Rheumatoid Arthritis - When Do I Call the Doctor?

Rheumatoid Warning Signs

Medical Author: William C. Shiel Jr., MD, FACP, FACR
Medical Editor: Jay W. Marks, MD

Doctors pay for beepers. So what are these beepers for? This article is about a reason that my beeper battery commonly wears down. And I am happy that it is being used for this purpose!

People with rheumatoid arthritis can develop certain symptoms that are really warning signs of something occurring in their bodies that is not what the doctor expects to happen. These are signs that can also sometimes represent a significant danger. These "rheumatoid warning signs" are reasons to call the doctor so that they can be interpreted in light of the patient's overall condition. When the doctor who is aware of your condition hears of these symptoms he/she can determine whether or not they are serious and if any action should be taken immediately or in the near future.

Rheumatoid warning signs can represent a worsening or complications of the rheumatoid disease, side effects of medications, or a new illness that is complicating the condition of patients with rheumatoid arthritis. Patients with rheumatoid arthritis should be aware of these rheumatoid warning signs so that they can contact their health care professional before their health is jeopardized.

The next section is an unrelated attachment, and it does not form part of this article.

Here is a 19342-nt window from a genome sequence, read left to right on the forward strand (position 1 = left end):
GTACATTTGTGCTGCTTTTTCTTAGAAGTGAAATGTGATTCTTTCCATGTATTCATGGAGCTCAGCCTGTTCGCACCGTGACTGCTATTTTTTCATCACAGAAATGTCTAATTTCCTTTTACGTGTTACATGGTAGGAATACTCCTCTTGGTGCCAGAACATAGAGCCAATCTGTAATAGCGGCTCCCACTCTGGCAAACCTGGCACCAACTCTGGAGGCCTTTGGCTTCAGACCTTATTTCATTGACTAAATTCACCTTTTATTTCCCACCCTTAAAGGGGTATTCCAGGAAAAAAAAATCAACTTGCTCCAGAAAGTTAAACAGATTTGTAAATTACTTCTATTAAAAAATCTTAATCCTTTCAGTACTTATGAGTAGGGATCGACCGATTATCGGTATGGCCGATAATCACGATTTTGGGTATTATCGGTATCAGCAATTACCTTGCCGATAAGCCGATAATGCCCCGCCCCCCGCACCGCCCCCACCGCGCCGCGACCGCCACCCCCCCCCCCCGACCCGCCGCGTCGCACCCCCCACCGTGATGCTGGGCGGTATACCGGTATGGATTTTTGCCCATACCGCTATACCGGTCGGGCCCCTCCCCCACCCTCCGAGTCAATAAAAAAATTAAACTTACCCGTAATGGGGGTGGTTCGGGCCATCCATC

Here are some warning signs that I like my patients to call me about:

Worsening of joint symptoms: This includes more pain, more swelling, additional joint involvement, redness, stiffness, or limitation of function. The doctor will determine whether or not these are significant, not the patient. Sometimes, patients have just begun a medication and some minor increase in joint problems might be occurring while the medication is taking effect. However, worsening symptoms can also mean that the medications are not working and that they require adjustments in dosing or a change in the medications.

Medically Reviewed by a Doctor on 12/1/2014